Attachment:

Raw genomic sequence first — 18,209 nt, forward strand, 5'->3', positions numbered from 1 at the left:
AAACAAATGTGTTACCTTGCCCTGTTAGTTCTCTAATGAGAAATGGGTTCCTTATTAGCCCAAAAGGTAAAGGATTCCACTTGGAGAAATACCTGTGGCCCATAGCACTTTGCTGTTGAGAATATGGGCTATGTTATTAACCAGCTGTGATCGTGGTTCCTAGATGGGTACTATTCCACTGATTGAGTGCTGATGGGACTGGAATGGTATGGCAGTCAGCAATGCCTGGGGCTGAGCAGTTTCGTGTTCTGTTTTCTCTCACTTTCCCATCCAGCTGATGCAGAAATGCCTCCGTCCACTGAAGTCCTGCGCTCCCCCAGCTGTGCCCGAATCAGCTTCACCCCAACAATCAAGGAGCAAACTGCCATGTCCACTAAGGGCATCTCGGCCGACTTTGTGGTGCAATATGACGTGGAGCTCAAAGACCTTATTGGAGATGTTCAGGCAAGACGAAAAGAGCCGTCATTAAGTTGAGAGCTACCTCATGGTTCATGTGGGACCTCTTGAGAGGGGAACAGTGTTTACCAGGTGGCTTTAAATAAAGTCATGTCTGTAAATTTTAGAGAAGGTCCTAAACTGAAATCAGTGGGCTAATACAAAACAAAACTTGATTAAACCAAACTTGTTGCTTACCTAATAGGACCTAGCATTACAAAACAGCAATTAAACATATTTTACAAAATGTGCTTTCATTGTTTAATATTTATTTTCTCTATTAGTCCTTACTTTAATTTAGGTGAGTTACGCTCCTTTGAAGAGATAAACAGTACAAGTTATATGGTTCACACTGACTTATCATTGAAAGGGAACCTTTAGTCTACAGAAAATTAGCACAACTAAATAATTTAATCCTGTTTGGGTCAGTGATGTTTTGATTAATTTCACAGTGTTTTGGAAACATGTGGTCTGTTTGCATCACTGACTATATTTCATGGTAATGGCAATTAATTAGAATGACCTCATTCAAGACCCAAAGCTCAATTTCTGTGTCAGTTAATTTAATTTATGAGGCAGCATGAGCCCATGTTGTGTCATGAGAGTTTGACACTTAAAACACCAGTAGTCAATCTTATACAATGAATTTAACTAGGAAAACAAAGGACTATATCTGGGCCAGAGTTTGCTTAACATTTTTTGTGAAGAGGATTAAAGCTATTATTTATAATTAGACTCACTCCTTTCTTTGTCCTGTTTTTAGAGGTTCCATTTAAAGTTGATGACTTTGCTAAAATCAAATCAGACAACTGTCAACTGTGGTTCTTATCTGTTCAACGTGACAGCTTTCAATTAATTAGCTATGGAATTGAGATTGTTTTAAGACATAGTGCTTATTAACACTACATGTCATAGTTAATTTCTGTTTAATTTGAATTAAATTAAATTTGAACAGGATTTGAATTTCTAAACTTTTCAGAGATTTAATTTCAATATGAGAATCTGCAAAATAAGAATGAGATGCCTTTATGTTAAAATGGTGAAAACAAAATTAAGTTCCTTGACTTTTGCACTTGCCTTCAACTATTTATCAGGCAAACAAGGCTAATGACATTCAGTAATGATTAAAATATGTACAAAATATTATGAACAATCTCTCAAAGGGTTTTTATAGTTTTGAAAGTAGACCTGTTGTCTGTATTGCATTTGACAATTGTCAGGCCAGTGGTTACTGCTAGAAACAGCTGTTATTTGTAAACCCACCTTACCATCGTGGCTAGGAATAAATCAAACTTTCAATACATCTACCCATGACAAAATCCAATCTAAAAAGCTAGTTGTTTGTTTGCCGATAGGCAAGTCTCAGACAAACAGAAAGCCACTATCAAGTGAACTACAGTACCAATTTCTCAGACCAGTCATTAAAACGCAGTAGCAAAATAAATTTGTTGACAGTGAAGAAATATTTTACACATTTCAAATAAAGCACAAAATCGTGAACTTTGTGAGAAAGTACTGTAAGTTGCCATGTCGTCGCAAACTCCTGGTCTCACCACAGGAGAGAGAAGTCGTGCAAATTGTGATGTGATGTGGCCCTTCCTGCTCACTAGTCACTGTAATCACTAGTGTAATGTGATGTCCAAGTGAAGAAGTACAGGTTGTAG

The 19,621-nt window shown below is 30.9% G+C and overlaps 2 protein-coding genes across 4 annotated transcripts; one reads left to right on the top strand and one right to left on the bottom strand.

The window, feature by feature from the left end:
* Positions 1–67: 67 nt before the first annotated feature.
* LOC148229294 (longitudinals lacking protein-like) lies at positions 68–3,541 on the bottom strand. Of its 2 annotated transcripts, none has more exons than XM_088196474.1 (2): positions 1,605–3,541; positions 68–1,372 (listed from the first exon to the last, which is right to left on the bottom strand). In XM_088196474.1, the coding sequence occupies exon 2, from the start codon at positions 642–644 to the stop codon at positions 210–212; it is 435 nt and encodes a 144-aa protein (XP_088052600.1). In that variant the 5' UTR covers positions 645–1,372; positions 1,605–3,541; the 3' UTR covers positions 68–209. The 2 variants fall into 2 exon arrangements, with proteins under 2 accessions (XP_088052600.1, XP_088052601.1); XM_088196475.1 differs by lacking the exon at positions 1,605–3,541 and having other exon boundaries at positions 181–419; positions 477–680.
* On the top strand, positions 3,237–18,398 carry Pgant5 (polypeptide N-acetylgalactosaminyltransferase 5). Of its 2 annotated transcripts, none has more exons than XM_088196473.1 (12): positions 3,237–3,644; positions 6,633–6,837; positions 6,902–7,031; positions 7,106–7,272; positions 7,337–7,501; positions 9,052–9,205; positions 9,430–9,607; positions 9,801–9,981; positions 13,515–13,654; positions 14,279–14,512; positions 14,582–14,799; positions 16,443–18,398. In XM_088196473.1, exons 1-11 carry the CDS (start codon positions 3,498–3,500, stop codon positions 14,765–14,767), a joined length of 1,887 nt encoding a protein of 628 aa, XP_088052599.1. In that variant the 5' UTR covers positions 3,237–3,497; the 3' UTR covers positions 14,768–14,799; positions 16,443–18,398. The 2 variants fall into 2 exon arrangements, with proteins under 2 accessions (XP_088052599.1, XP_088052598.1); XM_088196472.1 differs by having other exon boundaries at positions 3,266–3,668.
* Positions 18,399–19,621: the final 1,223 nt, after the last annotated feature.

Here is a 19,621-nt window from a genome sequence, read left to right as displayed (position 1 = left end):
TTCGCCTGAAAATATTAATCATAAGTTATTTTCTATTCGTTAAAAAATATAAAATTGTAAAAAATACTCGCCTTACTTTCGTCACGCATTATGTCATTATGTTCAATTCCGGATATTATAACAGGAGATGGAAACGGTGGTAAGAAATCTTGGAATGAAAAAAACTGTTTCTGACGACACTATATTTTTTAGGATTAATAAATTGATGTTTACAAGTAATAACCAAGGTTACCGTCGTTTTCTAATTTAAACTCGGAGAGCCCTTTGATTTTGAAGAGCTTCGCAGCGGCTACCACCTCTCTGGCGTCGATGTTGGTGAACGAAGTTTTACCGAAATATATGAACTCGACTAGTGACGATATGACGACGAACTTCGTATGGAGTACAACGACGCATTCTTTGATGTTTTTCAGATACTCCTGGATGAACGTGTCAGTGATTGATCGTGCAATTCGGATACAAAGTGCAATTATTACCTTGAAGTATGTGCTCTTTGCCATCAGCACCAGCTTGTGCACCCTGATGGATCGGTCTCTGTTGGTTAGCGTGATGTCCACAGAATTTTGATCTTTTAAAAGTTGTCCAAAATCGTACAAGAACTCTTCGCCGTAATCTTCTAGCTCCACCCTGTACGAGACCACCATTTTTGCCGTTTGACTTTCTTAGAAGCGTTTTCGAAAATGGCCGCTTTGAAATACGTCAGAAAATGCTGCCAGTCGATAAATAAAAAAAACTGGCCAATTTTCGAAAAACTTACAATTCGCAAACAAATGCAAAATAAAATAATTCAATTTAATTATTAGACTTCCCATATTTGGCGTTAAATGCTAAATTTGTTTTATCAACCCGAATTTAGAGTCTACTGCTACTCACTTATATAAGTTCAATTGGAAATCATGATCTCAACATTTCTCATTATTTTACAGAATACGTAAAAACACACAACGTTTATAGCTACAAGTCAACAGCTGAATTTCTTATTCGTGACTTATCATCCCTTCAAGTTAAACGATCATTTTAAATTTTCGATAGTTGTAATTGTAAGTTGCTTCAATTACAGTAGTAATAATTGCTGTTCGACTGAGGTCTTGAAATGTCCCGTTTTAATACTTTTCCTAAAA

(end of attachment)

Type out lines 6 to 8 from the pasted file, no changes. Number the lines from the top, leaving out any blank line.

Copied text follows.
* LOC148229294 (longitudinals lacking protein-like) lies at positions 68–3,541 on the bottom strand. Of its 2 annotated transcripts, none has more exons than XM_088196474.1 (2): positions 1,605–3,541; positions 68–1,372 (listed from the first exon to the last, which is right to left on the bottom strand). In XM_088196474.1, the coding sequence occupies exon 2, from the start codon at positions 642–644 to the stop codon at positions 210–212; it is 435 nt and encodes a 144-aa protein (XP_088052600.1). In that variant the 5' UTR covers positions 645–1,372; positions 1,605–3,541; the 3' UTR covers positions 68–209. The 2 variants fall into 2 exon arrangements, with proteins under 2 accessions (XP_088052600.1, XP_088052601.1); XM_088196475.1 differs by lacking the exon at positions 1,605–3,541 and having other exon boundaries at positions 181–419; positions 477–680.
* On the top strand, positions 3,237–18,398 carry Pgant5 (polypeptide N-acetylgalactosaminyltransferase 5). Of its 2 annotated transcripts, none has more exons than XM_088196473.1 (12): positions 3,237–3,644; positions 6,633–6,837; positions 6,902–7,031; positions 7,106–7,272; positions 7,337–7,501; positions 9,052–9,205; positions 9,430–9,607; positions 9,801–9,981; positions 13,515–13,654; positions 14,279–14,512; positions 14,582–14,799; positions 16,443–18,398. In XM_088196473.1, exons 1-11 carry the CDS (start codon positions 3,498–3,500, stop codon positions 14,765–14,767), a joined length of 1,887 nt encoding a protein of 628 aa, XP_088052599.1. In that variant the 5' UTR covers positions 3,237–3,497; the 3' UTR covers positions 14,768–14,799; positions 16,443–18,398. The 2 variants fall into 2 exon arrangements, with proteins under 2 accessions (XP_088052599.1, XP_088052598.1); XM_088196472.1 differs by having other exon boundaries at positions 3,266–3,668.
* Positions 18,399–19,621: the final 1,223 nt, after the last annotated feature.